Dr Costello is a consultant gastroenterologist at The Queen Elizabeth Hospital. He undertook his PhD on FMT as a treatment for Ulcerative Colitis. Dr Costello has been an invited speaker at both Australian and international conferences and has a number of peer-reviewed publications with a particular focus on the gut microbiome and FMT. Dr Costello co-founded BiomeBank and coordinates the South Australian FMT service.
Dr Rob Bryant
Co-founder of BiomeBank
Dr Bryant is Head of Inflammatory Bowel Disease at The Queen Elizabeth Hospital in Adelaide. After a Clinical Fellowship in Inflammatory Bowel Diseases (IBD) at the John Radcliffe Hospital in Oxford (2013), he completed a Master of Science by Research (MScR) at the University of Oxford in the field of genetics and mucosal immunology in IBD (2015). He thereafter completed a PhD at the University of Adelaide in the area of treatment targets in IBD. He has multiple peer-reviewed publications in international journals and been an invited speaker at both Australian and international conferences.
Dr Lisa Dann
Head of Laboratory Development
Dr Dann is the Head of Laboratory Development for BiomeBank where she helps to establish and manage the BiomeBank laboratory, optimise processing methods and be involved in gut microbiome research. Dr Dann is a microbiologist who has worked extensively within the university research sector as well as for industry. She completed her PhD in microbial ecology at Flinders University (2015), where she worked alongside the CSIRO Land and Water Division to investigate the distribution of bacterial and viral communities within the Murray River. Following on from this, she worked as a postdoctoral researcher (2015-2019) at Flinders University where she researched the invasive behaviours of microbial communities from marine, freshwater and human sources. Lisa also works as an analytical microbiologist (2015-present) in an industrial setting, where she established and manages a microbiological laboratory that works on quality control and disinfection methods for product compliance.
A Faecal Microbiota Transplant (FMT) has proven to be life changing for patients with Clostridium difficile (C-diff) infection and Ulcerative Colitis.
People like Stephanee Hermsen (pictured), who from the age of 16 years old was in and out of hospital facing debilitating health problems – first with kidney reflux which required a kidney transplant, followed by C-diff which saw her in constant pain with chronic bowel issues. Stephanee was eventually referred to gastroenterologist Dr Costello and underwent a stool transplant in December 2016, becoming the first Australian patient to have both a kidney and faecal transplant. The transplant was successful and Stephanee, remarkably, felt back to normal the next day!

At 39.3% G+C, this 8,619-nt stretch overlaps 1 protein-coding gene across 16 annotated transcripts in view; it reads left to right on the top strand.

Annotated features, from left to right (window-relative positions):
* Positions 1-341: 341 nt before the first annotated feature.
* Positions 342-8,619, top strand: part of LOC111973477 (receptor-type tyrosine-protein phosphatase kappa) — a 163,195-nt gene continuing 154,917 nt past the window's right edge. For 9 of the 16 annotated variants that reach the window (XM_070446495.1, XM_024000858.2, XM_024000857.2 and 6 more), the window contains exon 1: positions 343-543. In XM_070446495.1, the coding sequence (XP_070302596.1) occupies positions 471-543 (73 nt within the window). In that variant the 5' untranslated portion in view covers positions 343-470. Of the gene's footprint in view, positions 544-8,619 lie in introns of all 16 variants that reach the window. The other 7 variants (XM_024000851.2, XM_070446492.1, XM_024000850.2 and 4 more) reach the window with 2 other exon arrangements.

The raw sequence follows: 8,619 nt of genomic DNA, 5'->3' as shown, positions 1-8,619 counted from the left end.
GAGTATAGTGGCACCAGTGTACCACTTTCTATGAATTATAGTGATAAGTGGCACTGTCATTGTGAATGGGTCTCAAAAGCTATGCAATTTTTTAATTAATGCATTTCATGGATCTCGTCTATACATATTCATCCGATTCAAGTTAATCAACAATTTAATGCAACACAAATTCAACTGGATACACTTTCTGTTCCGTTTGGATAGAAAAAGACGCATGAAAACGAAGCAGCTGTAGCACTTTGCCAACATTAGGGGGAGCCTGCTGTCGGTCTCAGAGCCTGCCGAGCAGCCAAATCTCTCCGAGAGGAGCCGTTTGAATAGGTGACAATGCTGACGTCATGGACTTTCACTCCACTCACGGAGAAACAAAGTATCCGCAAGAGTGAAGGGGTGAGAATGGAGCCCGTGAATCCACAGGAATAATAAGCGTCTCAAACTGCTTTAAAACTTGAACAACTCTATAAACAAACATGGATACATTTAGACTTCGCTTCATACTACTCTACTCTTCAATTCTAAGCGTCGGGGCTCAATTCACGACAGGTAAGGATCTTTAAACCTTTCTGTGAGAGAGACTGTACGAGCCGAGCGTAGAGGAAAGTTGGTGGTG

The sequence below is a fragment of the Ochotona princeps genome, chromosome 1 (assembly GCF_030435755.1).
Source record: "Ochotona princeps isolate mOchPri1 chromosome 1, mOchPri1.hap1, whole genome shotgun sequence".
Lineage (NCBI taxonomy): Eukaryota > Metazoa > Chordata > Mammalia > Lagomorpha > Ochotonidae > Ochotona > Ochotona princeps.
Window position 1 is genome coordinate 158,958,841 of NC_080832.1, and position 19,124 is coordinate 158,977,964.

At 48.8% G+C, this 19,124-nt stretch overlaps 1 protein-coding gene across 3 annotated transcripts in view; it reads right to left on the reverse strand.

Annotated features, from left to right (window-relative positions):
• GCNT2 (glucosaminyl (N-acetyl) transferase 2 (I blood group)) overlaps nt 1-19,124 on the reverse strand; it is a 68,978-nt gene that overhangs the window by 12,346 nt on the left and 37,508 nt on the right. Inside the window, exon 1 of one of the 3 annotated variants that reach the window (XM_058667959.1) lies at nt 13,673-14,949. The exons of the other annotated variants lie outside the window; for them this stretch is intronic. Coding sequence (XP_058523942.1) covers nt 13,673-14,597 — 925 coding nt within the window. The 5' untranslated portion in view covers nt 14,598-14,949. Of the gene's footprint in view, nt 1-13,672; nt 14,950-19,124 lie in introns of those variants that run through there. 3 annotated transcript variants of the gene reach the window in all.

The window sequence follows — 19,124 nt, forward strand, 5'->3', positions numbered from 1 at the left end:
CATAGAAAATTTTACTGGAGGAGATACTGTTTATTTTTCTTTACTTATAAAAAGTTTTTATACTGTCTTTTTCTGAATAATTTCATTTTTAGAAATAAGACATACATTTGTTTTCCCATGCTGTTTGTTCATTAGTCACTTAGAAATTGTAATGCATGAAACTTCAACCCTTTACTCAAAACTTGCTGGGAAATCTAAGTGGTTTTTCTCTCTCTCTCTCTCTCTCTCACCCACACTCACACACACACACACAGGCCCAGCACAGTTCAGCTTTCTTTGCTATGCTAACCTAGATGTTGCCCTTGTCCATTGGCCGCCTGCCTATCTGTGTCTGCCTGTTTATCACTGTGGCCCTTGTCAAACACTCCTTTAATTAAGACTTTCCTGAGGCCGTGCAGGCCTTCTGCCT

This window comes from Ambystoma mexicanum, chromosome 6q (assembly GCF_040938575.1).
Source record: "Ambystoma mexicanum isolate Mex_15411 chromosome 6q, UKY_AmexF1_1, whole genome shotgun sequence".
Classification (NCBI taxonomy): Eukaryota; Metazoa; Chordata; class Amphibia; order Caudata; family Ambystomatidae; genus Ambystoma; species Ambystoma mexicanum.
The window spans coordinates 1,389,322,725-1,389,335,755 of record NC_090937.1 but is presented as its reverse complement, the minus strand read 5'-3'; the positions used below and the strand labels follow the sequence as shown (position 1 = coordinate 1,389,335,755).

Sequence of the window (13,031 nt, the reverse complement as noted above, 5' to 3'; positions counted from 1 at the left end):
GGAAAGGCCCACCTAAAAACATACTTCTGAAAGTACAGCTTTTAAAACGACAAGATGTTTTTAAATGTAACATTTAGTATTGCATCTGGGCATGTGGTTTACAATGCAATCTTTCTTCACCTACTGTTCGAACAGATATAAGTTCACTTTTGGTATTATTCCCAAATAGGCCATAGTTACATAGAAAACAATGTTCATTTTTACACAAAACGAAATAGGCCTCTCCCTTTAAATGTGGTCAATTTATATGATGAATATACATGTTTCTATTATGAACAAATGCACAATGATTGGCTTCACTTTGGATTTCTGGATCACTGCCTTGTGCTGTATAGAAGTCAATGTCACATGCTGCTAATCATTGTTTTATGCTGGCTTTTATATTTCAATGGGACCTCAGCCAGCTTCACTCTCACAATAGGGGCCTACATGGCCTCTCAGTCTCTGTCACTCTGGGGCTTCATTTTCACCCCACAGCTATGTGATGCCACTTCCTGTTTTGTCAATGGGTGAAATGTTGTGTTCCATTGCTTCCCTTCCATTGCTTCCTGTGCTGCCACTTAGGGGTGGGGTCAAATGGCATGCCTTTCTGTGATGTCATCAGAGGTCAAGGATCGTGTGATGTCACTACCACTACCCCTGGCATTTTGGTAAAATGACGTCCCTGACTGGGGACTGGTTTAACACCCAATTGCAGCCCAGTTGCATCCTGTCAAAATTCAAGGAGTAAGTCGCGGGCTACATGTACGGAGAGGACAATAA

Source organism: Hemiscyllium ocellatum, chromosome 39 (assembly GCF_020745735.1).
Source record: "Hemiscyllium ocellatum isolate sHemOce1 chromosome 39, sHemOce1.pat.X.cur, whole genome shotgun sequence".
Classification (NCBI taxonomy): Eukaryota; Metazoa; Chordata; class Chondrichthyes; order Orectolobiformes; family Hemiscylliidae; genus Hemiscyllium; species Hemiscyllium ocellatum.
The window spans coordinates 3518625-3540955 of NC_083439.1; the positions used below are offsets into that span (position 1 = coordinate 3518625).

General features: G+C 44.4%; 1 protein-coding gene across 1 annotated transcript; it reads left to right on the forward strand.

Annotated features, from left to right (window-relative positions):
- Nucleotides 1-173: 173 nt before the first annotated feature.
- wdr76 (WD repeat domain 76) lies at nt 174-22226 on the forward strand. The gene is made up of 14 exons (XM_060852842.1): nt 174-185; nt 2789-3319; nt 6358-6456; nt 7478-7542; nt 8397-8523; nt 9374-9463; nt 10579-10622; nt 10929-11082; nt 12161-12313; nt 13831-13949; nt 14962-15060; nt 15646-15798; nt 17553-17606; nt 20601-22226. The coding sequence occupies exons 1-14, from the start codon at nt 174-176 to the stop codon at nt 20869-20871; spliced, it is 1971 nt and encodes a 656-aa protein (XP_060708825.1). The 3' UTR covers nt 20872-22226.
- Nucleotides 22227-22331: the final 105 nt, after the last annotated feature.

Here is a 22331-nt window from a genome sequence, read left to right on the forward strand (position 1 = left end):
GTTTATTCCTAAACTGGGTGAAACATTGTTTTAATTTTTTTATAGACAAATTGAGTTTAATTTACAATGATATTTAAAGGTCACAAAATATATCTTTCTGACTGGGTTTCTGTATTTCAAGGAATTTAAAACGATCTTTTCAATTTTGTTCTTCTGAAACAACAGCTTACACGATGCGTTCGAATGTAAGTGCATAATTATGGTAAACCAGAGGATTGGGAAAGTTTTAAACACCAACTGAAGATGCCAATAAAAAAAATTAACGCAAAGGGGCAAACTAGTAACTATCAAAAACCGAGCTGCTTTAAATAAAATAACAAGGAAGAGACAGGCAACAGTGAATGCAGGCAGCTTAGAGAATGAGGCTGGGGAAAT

You can read Stephanee’s story and others below:
16 January 2019: The Advertiser article (subscriber content only):
Faecal transplants can treat bowel disease ulcerative colitis(research article in JAMA)
20 May 2018: The Advertiser article (subscriber content only):
Fecal transplant can stop deadly C.Diff infection – if you can stomach it
21 March 2018: THRF website: Getting to the bottom of gut health
6 June 2017: SBS Insight “Gut Feeling” program.
Additional story: Turning to faecal transplants to treat symptoms of debilitating gastroparesis
5 July 2016: Dignity Party transcript from ABC 891 radio interview:
Dr Sam Costello interview on faecal microbiota transplant services
How does a Faecal Microbiota Transplant (FMT) work?
Stool donated by healthy donors is processed by mixing the stool with saline and glycerine. This takes place within a sealed vacuum and oxygen deplete container which replicates the conditions of the bowel and ensures the best gut bacteria remain viable.
A minus 80 degree freezer then stores the processed stool until needed. A dry ice courier transports it to hospital where it can be thawed out and used as required. The FMT is given via colonoscopy or enema into the patient’s large bowel.
Who makes a good stool donor?
Essentially we look for healthy individuals without medical problems and who are not on medication. Unfortunately this excludes people with some conditions, such as diabetes or obesity.
Our screening process involves a medical questionnaire and examination to ensure there are not any active medical problems. A blood test and stool test is also undertaken to screen for disease. If everything comes up clear, we can then use your stool.
Do you pay for stool donations?
A small $25 reimbursement is given to stool donors.
Is there a huge need for this service?
Australia has some of the highest rates of chronic bowel conditions in the world. Inflammatory bowel disease affects about one in 250 Australians.
The importance of gut health is also increasing in awareness in the community. Advancing knowledge regarding the role that gut bacteria play in a wider range of conditions affecting everyday Australians is critical, with the ultimate aim of developing new bacterial therapies.
What is Clostridium difficile infection (C-diff)?
People with C-diff often get the infection after taking antibiotics as they have a reduced diversity of bacteria in their gut. It is an organism that can overgrow in the large bowel of patients when their own gut bacteria are depleted. Some patients may experience diarrhea, blood in their stool and dehydration, while others can develop severe bowel inflammation that can result in death or toxic shock necessitating surgical removal of the large bowel.
What is Ulcerative Colitis?
Ulcerative Colitis is a chronic inflammatory bowel disease of the large intestine (colon), causing ulceration and inflammation of the lining of the colon. Common symptoms include bloody diarrhoea and abdominal pain. Ulcerative colitis is a long-term, chronic condition, which can flare up, on and off, throughout life.
Get in touch with us for any further details.